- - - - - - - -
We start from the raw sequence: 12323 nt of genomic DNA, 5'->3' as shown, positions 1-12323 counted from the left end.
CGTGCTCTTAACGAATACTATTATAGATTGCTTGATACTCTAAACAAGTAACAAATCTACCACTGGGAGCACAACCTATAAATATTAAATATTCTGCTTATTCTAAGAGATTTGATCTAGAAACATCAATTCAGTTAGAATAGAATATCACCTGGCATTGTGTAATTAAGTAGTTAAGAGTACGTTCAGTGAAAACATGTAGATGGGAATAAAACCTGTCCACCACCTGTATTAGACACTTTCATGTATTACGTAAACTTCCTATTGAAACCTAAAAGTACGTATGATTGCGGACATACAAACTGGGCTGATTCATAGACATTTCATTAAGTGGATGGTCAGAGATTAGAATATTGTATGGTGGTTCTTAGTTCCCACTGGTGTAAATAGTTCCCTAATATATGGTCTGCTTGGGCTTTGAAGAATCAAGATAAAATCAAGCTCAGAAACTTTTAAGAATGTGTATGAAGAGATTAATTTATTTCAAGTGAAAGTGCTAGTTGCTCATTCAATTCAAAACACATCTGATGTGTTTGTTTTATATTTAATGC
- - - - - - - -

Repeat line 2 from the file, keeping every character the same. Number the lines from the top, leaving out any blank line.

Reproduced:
CGTGCTCTTAACGAATACTATTATAGATTGCTTGATACTCTAAACAAGTAACAAATCTACCACTGGGAGCACAACCTATAAATATTAAATATTCTGCTTATTCTAAGAGATTTGATCTAGAAACATCAATTCAGTTAGAATAGAATATCACCTGGCATTGTGTAATTAAGTAGTTAAGAGTACGTTCAGTGAAAACATGTAGATGGGAATAAAACCTGTCCACCACCTGTATTAGACACTTTCATGTATTACGTAAACTTCCTATTGAAACCTAAAAGTACGTATGATTGCGGACATACAAACTGGGCTGATTCATAGACATTTCATTAAGTGGATGGTCAGAGATTAGAATATTGTATGGTGGTTCTTAGTTCCCACTGGTGTAAATAGTTCCCTAATATATGGTCTGCTTGGGCTTTGAAGAATCAAGATAAAATCAAGCTCAGAAACTTTTAAGAATGTGTATGAAGAGATTAATTTATTTCAAGTGAAAGTGCTAGTTGCTCATTCAATTCAAAACACATCTGATGTGTTTGTTTTATATTTAATGC